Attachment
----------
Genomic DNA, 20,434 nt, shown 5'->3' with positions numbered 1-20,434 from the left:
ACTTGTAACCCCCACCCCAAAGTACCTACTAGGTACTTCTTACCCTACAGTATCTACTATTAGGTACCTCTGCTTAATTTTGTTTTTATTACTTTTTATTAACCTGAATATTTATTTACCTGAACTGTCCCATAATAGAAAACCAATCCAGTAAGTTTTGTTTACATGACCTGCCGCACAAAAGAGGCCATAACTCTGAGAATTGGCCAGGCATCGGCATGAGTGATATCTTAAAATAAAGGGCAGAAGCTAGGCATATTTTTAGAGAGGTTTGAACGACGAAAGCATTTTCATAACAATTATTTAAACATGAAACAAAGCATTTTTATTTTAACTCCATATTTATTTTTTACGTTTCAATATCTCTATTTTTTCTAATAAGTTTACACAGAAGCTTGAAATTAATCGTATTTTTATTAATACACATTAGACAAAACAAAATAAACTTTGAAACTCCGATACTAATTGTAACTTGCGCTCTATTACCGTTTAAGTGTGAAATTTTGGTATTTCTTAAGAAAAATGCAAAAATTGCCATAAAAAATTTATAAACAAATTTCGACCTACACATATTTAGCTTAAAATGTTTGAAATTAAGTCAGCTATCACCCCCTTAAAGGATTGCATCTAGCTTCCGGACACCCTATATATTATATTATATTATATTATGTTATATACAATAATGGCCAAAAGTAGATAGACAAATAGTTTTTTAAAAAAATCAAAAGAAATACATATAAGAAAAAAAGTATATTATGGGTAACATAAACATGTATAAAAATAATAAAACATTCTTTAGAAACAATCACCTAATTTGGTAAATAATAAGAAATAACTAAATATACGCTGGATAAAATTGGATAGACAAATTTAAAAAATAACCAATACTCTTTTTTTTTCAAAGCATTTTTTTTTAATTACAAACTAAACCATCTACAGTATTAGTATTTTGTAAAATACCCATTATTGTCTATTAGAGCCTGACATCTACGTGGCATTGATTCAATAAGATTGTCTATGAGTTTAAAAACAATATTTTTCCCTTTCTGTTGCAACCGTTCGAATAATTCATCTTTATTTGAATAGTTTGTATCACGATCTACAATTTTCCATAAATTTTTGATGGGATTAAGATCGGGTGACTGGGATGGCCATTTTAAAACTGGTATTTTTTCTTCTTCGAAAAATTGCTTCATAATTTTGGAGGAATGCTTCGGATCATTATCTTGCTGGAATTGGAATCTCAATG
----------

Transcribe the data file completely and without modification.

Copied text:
Genomic DNA, 20,434 nt, shown 5'->3' with positions numbered 1-20,434 from the left:
ACTTGTAACCCCCACCCCAAAGTACCTACTAGGTACTTCTTACCCTACAGTATCTACTATTAGGTACCTCTGCTTAATTTTGTTTTTATTACTTTTTATTAACCTGAATATTTATTTACCTGAACTGTCCCATAATAGAAAACCAATCCAGTAAGTTTTGTTTACATGACCTGCCGCACAAAAGAGGCCATAACTCTGAGAATTGGCCAGGCATCGGCATGAGTGATATCTTAAAATAAAGGGCAGAAGCTAGGCATATTTTTAGAGAGGTTTGAACGACGAAAGCATTTTCATAACAATTATTTAAACATGAAACAAAGCATTTTTATTTTAACTCCATATTTATTTTTTACGTTTCAATATCTCTATTTTTTCTAATAAGTTTACACAGAAGCTTGAAATTAATCGTATTTTTATTAATACACATTAGACAAAACAAAATAAACTTTGAAACTCCGATACTAATTGTAACTTGCGCTCTATTACCGTTTAAGTGTGAAATTTTGGTATTTCTTAAGAAAAATGCAAAAATTGCCATAAAAAATTTATAAACAAATTTCGACCTACACATATTTAGCTTAAAATGTTTGAAATTAAGTCAGCTATCACCCCCTTAAAGGATTGCATCTAGCTTCCGGACACCCTATATATTATATTATATTATATTATGTTATATACAATAATGGCCAAAAGTAGATAGACAAATAGTTTTTTAAAAAAATCAAAAGAAATACATATAAGAAAAAAAGTATATTATGGGTAACATAAACATGTATAAAAATAATAAAACATTCTTTAGAAACAATCACCTAATTTGGTAAATAATAAGAAATAACTAAATATACGCTGGATAAAATTGGATAGACAAATTTAAAAAATAACCAATACTCTTTTTTTTTCAAAGCATTTTTTTTTAATTACAAACTAAACCATCTACAGTATTAGTATTTTGTAAAATACCCATTATTGTCTATTAGAGCCTGACATCTACGTGGCATTGATTCAATAAGATTGTCTATGAGTTTAAAAACAATATTTTTCCCTTTCTGTTGCAACCGTTCGAATAATTCATCTTTATTTGAATAGTTTGTATCACGATCTACAATTTTCCATAAATTTTTGATGGGATTAAGATCGGGTGACTGGGATGGCCATTTTAAAACTGGTATTTTTTCTTCTTCGAAAAATTGCTTCATAATTTTGGAGGAATGCTTCGGATCATTATCTTGCTGGAATTGGAATCTCAATG